The April order to wear face coverings sent me scurrying to a Dimond district seamstress who was working overtime to meet the sudden demand with made-to-order masks. I breathed a sigh of relief, slightly muffled, when I scored one for me and a neighbor. I keep this one now in the glove compartment: a slightly faded brown one with an elastic band that hangs around the ear, like the headbands we wore in little league.
Soon, I realized that one grungy mask wouldn’t be enough. My nurse/ daughter-in-law — deluged in face coverings when neighbors discovered that she works with COVID-19 patients — gave me my first designer mask: beige in a flower print with more tasteful ear straps. Stylish but not manly enough, it rarely gets worn.
I discovered that my favorite tee-shirt maker, a union shop which provided Berkeley High with shirts for every occasion, had shifted into mask production. More to my taste, plain black with cloth straps, I ordered a set of five.
As the pandemic grew, so did my hair. Wild tufts cascading over my ears, the late Beatles look complicated the strapping procedure. I found them slipping loose in checkout lines, drawing frowns from fellow customers.
I thought I had found a solution, which hearkened back to a childhood of endless western movies on winter afternoons. Like Roy Rogers, the king of the cowboys, I could tie a kerchief around my neck first thing in the morning and lift it up over my nose when I stepped into the streets.
I came to favor the outlaw look: ballcap corralling my hair and pulled down to my forehead, scarf dangling below my chin. My granddaughter found this highly amusing and even modeled it on occasion.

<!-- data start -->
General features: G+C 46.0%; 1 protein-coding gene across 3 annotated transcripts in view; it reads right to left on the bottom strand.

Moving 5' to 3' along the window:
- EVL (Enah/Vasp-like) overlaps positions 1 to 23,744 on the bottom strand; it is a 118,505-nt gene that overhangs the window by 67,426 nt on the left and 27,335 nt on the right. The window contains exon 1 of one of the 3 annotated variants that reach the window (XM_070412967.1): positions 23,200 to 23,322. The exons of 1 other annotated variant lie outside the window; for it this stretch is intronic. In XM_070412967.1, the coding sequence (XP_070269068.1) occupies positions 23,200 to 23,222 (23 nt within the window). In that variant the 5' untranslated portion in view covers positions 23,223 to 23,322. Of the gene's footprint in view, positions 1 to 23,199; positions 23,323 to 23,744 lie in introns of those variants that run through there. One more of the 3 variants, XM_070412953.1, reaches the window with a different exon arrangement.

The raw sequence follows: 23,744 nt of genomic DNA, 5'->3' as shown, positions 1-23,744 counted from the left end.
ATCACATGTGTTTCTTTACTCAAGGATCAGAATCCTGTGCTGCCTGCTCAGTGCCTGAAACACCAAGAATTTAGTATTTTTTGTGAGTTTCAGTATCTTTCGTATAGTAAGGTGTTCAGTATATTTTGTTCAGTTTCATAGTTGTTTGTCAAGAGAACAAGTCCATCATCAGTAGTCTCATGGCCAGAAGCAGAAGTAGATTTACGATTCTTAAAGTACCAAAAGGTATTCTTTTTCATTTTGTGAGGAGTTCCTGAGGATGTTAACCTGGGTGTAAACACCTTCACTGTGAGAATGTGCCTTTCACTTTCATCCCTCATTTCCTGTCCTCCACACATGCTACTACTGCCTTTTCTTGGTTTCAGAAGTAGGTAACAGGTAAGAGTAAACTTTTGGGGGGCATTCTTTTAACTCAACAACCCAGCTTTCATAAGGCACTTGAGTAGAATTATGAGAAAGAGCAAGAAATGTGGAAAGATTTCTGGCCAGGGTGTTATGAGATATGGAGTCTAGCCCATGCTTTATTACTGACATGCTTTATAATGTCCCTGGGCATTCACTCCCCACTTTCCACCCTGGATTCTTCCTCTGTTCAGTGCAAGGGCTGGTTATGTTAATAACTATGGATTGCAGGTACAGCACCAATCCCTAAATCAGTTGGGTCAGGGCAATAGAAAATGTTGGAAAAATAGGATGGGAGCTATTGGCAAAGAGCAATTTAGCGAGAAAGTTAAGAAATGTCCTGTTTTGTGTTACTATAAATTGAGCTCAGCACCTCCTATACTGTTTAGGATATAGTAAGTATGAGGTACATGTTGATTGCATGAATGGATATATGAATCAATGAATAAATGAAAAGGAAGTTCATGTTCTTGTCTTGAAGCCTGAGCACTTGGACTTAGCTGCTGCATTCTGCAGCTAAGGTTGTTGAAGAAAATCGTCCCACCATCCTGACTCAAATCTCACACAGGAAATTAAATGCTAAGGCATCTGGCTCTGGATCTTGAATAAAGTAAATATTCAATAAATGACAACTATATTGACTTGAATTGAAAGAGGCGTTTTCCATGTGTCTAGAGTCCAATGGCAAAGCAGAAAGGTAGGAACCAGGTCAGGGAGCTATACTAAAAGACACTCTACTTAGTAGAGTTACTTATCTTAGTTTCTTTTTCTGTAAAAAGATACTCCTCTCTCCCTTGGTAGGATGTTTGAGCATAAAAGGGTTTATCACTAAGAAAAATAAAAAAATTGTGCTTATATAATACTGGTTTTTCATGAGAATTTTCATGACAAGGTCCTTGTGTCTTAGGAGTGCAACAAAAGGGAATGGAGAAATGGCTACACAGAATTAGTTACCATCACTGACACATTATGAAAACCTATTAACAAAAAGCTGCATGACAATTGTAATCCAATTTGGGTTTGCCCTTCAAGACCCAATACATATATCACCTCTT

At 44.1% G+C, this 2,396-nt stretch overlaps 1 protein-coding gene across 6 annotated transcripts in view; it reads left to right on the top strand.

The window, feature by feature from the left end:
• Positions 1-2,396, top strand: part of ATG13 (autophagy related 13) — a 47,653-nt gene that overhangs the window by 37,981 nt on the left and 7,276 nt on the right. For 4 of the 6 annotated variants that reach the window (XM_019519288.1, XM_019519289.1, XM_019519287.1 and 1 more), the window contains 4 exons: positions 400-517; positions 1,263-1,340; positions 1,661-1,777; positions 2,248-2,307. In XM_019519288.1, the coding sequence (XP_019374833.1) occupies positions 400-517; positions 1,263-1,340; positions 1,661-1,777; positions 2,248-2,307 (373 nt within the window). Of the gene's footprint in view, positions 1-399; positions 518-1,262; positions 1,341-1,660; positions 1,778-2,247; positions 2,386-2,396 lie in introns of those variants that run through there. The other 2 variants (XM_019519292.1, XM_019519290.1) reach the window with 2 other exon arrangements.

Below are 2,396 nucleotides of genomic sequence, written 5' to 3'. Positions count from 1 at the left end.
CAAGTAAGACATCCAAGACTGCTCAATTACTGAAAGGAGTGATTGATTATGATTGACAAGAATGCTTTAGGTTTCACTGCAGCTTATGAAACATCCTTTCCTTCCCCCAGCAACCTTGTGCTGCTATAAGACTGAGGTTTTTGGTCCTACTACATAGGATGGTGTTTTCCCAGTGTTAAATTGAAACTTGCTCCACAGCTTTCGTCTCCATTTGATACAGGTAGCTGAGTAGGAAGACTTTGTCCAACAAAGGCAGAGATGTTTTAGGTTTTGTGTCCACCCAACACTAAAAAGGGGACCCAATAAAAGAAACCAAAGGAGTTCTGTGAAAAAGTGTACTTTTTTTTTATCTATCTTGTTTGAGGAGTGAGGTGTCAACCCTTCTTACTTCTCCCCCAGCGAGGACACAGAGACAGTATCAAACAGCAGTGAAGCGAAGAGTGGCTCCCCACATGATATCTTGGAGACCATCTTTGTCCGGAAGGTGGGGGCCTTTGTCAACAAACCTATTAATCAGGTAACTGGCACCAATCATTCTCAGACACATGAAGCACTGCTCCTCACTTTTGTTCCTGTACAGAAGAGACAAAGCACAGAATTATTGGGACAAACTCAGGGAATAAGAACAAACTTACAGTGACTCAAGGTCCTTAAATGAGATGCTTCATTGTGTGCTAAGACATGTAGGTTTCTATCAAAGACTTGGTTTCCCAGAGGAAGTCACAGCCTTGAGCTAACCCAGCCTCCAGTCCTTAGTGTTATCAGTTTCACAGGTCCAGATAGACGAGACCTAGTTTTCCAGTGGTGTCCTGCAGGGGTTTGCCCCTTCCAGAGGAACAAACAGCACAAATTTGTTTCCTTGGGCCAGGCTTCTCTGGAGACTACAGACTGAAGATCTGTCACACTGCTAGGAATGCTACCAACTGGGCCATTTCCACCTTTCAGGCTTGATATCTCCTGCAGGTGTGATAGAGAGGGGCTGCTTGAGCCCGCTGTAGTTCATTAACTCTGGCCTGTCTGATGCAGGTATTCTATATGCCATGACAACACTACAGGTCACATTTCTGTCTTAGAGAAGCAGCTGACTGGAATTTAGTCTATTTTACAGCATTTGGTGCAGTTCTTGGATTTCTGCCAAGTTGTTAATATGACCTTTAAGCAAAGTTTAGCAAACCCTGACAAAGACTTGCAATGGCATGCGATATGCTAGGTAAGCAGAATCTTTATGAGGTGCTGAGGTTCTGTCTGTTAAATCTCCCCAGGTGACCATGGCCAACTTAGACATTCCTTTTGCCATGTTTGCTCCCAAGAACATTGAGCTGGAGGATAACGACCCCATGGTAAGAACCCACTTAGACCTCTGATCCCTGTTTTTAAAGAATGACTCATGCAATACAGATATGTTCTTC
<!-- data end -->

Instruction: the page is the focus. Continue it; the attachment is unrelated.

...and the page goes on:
But recently, I’ve let go of the bad guy look. First, I learned there’s now a term to describe people like me who are undisciplined mask wearers — maskholes. You know the type: we slop them on like an old sock. When we talk, we move closer, even sliding the mask down to make the point.
Then my brother, who is married to a nurse, harshly rebuked my flippancy. Bandanas are the least effective face covering, he told me, you could look it up.
The latest research is clear. With an uncovered sneeze, droplets in the air — one way we are exposed to COVID-19 — travel about eight feet. A cowboy-style kerchief limits the distance to three feet, or right across the table. In contrast, the drug store cone style mask stops droplets at about eight inches, or around the stool beside you at the lunch counter. It’s not even close: the best coverings are the homemade masks, usually stitched with cotton fabric, which stop droplets at 2.5 inches. [N95 masks are also effective].
Fortunately, there’s now an extensive cottage industry of handmade coverings that was led by seamstresses, artists, and activists whose efforts not only responded to the need but put others to work, often while addressing issues of equity.
So, I’ve let the sloppy, loose fitting, fake cowboy pose ride into the sunset. Now, I even happily wear the flowered mask on occasion. Masking up the right way is serious. Besides, I don’t want to be called a maskhole.